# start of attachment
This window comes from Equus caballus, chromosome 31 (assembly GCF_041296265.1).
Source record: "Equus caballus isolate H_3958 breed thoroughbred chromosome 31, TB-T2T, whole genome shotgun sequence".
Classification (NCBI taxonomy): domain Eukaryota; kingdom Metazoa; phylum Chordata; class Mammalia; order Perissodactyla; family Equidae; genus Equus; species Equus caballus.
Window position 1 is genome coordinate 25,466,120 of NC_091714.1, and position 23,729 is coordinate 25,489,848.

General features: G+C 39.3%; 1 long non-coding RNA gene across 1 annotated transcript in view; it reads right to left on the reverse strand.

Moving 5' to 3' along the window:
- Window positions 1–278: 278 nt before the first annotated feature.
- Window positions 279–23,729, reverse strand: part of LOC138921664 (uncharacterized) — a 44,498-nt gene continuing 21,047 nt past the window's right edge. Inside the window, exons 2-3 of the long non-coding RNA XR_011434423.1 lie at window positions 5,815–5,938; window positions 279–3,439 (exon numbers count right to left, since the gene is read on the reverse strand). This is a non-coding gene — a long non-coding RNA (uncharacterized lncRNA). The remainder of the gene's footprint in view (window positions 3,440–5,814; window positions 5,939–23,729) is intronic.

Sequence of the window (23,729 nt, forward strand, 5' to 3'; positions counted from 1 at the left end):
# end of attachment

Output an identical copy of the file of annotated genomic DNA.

This window comes from Equus caballus, chromosome 31 (assembly GCF_041296265.1).
Source record: "Equus caballus isolate H_3958 breed thoroughbred chromosome 31, TB-T2T, whole genome shotgun sequence".
Classification (NCBI taxonomy): domain Eukaryota; kingdom Metazoa; phylum Chordata; class Mammalia; order Perissodactyla; family Equidae; genus Equus; species Equus caballus.
Window position 1 is genome coordinate 25,466,120 of NC_091714.1, and position 23,729 is coordinate 25,489,848.

General features: G+C 39.3%; 1 long non-coding RNA gene across 1 annotated transcript in view; it reads right to left on the reverse strand.

Moving 5' to 3' along the window:
- Window positions 1–278: 278 nt before the first annotated feature.
- Window positions 279–23,729, reverse strand: part of LOC138921664 (uncharacterized) — a 44,498-nt gene continuing 21,047 nt past the window's right edge. Inside the window, exons 2-3 of the long non-coding RNA XR_011434423.1 lie at window positions 5,815–5,938; window positions 279–3,439 (exon numbers count right to left, since the gene is read on the reverse strand). This is a non-coding gene — a long non-coding RNA (uncharacterized lncRNA). The remainder of the gene's footprint in view (window positions 3,440–5,814; window positions 5,939–23,729) is intronic.

Sequence of the window (23,729 nt, forward strand, 5' to 3'; positions counted from 1 at the left end):